The fruit body of a mushroom, formally known as a basidocarp, is only the reproductive organ of the greater mushroom organism. Because it is the only part of the mushroom which is externally visible and the only part which is consumed, it is commonly considered to be the mushroom itself. The fruit body consists of three major sections, the stem, vale and cap.
Stages of development
- Primordium A primordium, often referred to as a knot, is the first point at which the development of a fruit body is visible to the naked eye. It appears to be a balling up or "knot" of mycelium strands.
- Pin A pin is the stage of growth where the cap of the developing mushroom can first be differentiated from the stipe. At this stage, the fruit body is very susceptible to damage and environmental changes. In adverse conditions, many pins will become abort.
- Maturity When a fruit body is mature, it will grow in size rapidly and be resilient to environmental conditions. At the end of maturity, most fruit bodies begin to release spores.
Parts of a fruit body
- Hymenium The hymenium is the portion of the fruit body which which bears the reproductive tissue (asci or basidia, depending on the group). In most species, the hymenium is located towards the top of the fruitbody. In the case of most mushroom-shaped fungi, the hymenium is the underside of the cap (the gill surface).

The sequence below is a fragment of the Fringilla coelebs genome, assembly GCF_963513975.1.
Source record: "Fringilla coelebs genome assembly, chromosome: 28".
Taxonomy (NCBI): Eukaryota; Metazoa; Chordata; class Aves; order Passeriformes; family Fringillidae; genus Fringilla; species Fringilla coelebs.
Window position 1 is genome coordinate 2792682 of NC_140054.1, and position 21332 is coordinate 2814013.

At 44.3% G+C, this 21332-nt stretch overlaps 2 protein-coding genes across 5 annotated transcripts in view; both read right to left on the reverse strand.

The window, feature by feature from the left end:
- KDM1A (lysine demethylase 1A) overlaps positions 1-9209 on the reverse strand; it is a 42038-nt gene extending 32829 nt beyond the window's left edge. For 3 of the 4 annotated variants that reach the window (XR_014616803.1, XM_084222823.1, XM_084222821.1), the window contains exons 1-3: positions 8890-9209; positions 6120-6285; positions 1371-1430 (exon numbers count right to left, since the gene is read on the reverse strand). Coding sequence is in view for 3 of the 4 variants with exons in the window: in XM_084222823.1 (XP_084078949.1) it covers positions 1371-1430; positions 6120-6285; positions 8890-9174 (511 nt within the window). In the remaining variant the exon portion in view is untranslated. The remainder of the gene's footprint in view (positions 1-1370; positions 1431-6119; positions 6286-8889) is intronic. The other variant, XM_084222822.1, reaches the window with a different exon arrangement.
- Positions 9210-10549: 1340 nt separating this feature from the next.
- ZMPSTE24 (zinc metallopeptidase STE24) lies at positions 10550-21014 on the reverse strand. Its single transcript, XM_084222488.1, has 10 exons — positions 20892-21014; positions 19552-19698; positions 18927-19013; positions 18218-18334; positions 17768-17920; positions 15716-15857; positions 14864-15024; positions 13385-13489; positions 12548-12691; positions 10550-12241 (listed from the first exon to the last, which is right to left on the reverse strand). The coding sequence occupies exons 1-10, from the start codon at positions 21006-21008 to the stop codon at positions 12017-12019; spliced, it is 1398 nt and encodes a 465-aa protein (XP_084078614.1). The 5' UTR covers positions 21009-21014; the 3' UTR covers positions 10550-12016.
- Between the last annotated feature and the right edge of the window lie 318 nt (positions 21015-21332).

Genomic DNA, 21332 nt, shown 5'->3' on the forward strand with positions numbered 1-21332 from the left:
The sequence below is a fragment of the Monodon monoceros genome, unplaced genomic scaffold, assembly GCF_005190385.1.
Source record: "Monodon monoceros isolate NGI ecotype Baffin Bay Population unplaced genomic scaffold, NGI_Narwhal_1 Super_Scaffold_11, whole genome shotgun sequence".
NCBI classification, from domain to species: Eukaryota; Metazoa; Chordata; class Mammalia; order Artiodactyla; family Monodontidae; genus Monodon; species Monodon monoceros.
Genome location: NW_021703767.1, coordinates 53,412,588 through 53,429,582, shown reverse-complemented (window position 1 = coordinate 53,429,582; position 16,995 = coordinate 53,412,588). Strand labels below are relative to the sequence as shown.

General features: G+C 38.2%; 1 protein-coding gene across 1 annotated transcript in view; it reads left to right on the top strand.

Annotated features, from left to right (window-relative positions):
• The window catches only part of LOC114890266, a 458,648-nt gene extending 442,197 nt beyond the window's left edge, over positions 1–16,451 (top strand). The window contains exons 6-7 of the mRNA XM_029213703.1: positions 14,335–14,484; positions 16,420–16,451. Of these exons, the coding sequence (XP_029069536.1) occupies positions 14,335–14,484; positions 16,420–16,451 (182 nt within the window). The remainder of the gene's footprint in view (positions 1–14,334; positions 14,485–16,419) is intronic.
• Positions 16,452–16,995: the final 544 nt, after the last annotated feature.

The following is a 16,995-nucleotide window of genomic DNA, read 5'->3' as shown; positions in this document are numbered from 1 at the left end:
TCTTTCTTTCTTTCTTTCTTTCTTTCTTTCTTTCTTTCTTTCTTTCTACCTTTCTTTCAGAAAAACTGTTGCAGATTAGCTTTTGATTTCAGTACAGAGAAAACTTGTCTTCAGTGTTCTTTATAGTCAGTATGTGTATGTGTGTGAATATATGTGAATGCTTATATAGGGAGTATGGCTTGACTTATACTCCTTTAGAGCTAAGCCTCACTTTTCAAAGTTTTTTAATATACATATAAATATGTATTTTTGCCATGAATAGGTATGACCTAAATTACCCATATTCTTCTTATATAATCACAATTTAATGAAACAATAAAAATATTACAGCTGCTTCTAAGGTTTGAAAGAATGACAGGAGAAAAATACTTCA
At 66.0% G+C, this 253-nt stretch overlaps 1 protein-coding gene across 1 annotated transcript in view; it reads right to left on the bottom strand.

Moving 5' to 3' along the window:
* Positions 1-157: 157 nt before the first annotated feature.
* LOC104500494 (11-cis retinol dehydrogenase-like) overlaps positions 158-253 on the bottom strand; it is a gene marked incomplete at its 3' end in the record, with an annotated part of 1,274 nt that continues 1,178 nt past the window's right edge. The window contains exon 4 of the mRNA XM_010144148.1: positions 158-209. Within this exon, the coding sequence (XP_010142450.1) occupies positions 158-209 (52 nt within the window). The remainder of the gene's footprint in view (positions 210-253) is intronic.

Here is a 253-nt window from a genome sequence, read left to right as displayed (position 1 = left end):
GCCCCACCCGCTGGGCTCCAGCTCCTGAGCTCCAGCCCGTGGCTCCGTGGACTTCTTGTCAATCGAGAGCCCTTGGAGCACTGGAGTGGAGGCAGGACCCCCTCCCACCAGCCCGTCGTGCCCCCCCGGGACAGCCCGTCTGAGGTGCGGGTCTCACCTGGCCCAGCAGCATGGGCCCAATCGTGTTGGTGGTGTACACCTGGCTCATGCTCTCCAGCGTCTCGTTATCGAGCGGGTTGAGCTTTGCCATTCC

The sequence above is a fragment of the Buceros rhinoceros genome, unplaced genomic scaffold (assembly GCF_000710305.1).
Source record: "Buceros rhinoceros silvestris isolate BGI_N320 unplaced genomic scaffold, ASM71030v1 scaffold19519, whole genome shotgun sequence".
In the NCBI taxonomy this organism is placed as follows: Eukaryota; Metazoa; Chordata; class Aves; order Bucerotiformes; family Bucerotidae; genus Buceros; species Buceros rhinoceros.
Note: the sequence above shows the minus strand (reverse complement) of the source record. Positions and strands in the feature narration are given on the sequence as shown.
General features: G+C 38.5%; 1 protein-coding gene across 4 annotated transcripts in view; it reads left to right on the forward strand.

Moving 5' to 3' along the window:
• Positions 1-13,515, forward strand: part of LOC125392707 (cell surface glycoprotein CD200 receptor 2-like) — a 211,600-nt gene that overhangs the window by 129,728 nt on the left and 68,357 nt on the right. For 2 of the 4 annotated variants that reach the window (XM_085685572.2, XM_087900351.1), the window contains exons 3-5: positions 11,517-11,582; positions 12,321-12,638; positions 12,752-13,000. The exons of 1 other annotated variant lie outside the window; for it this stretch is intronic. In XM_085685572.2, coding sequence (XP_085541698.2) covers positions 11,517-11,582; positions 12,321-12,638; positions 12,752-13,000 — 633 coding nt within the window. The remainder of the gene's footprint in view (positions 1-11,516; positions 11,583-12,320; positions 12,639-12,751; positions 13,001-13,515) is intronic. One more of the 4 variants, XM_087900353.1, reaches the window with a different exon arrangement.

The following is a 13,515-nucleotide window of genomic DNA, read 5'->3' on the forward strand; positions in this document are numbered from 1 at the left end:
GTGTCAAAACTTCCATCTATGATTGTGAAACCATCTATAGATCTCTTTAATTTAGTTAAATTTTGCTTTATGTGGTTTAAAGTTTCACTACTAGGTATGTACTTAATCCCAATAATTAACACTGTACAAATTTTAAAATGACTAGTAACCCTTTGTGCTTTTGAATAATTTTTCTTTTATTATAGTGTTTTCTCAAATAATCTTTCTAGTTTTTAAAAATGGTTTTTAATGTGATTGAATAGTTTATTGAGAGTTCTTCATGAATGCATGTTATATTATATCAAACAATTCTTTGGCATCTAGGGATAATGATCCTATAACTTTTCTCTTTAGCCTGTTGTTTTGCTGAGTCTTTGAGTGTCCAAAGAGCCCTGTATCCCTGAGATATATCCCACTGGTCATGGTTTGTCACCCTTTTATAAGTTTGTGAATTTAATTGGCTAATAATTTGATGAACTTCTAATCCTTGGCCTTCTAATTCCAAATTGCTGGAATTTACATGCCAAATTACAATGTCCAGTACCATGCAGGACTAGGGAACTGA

- Stipe The stipe is the stem or stalk of a growing mushroom. Some species have long, pronounced stems (see [[Psilocybe cubensis, Shiitake, Amanita Mascaria, etc) while others have very little or no stem (see pink oyster, phoenix oyster etc).
- Veil In some species, the edges of the cap are joined to the stipe when the fruit body is young. As the mushroom grows larger, the cap spreads and the edges tear away, often leaving a very thin veil of material hanging from the stem.
Initiating fruit body growth
After a substrate is fully colonized, fruiting can be induced. In most climates, it is common to build a fruiting chamber in order to provide the correct fruiting conditions for the colonized substrate mycelium to bear fruit bodies. These fruiting conditions often include light, fresh air, proper humidity, and space for mushrooms to grow.